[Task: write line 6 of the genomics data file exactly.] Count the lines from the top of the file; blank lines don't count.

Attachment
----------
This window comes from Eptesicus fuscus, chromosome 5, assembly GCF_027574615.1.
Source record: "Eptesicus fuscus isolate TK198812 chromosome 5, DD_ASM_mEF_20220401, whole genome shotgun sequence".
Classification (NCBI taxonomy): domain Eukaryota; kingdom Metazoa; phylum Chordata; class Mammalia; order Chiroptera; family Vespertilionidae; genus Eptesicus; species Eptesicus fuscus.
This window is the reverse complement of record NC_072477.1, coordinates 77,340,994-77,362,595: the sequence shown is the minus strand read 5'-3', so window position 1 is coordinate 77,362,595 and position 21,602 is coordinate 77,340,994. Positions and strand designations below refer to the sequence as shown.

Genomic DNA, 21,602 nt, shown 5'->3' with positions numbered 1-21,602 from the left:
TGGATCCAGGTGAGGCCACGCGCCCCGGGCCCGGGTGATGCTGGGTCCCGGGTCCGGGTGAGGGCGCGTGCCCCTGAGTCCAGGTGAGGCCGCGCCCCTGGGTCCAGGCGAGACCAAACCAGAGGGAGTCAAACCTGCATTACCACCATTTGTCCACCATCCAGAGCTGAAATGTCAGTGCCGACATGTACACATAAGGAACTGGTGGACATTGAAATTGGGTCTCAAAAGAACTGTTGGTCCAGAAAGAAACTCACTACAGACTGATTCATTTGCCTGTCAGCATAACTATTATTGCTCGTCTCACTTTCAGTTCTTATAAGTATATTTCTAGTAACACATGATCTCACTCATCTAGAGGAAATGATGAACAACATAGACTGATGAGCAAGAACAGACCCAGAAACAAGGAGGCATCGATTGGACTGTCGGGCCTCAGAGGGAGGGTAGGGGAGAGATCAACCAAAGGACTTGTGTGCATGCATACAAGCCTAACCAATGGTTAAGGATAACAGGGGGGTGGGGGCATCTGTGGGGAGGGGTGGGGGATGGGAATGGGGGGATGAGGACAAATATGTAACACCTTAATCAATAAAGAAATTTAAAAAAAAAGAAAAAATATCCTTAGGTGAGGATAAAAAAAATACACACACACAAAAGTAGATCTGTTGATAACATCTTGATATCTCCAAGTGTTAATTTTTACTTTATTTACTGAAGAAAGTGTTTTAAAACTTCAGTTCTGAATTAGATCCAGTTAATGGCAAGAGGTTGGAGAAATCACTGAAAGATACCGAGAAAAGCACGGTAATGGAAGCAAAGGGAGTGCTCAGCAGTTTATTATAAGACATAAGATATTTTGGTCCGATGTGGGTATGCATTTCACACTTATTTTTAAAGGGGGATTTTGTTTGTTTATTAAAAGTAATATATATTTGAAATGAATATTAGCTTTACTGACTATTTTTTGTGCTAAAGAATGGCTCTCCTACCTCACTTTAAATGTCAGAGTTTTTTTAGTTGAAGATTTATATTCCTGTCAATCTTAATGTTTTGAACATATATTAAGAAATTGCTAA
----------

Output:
TGGATCCAGGTGAGGCCACGCGCCCCGGGCCCGGGTGATGCTGGGTCCCGGGTCCGGGTGAGGGCGCGTGCCCCTGAGTCCAGGTGAGGCCGCGCCCCTGGGTCCAGGCGAGACCAAACCAGAGGGAGTCAAACCTGCATTACCACCATTTGTCCACCATCCAGAGCTGAAATGTCAGTGCCGACATGTACACATAAGGAACTGGTGGACATTGAAATTGGGTCTCAAAAGAACTGTTGGTCCAGAAAGAAACTCACTACAGACTGATTCATTTGCCTGTCAGCATAACTATTATTGCTCGTCTCACTTTCAGTTCTTATAAGTATATTTCTAGTAACACATGATCTCACTCATCTAGAGGAAATGATGAACAACATAGACTGATGAGCAAGAACAGACCCAGAAACAAGGAGGCATCGATTGGACTGTCGGGCCTCAGAGGGAGGGTAGGGGAGAGATCAACCAAAGGACTTGTGTGCATGCATACAAGCCTAACCAATGGTTAAGGATAACAGGGGGGTGGGGGCATCTGTGGGGAGGGGTGGGGGATGGGAATGGGGGGATGAGGACAAATATGTAACACCTTAATCAATAAAGAAATTTAAAAAAAAAGAAAAAATATCCTTAGGTGAGGATAAAAAAAATACACACACACAAAAGTAGATCTGTTGATAACATCTTGATATCTCCAAGTGTTAATTTTTACTTTATTTACTGAAGAAAGTGTTTTAAAACTTCAGTTCTGAATTAGATCCAGTTAATGGCAAGAGGTTGGAGAAATCACTGAAAGATACCGAGAAAAGCACGGTAATGGAAGCAAAGGGAGTGCTCAGCAGTTTATTATAAGACATAAGATATTTTGGTCCGATGTGGGTATGCATTTCACACTTATTTTTAAAGGGGGATTTTGTTTGTTTATTAAAAGTAATATATATTTGAAATGAATATTAGCTTTACTGACTATTTTTTGTGCTAAAGAATGGCTCTCCTACCTCACTTTAAATGTCAGAGTTTTTTTAGTTGAAGATTTATATTCCTGTCAATCTTAATGTTTTGAACATATATTAAGAAATTGCTAA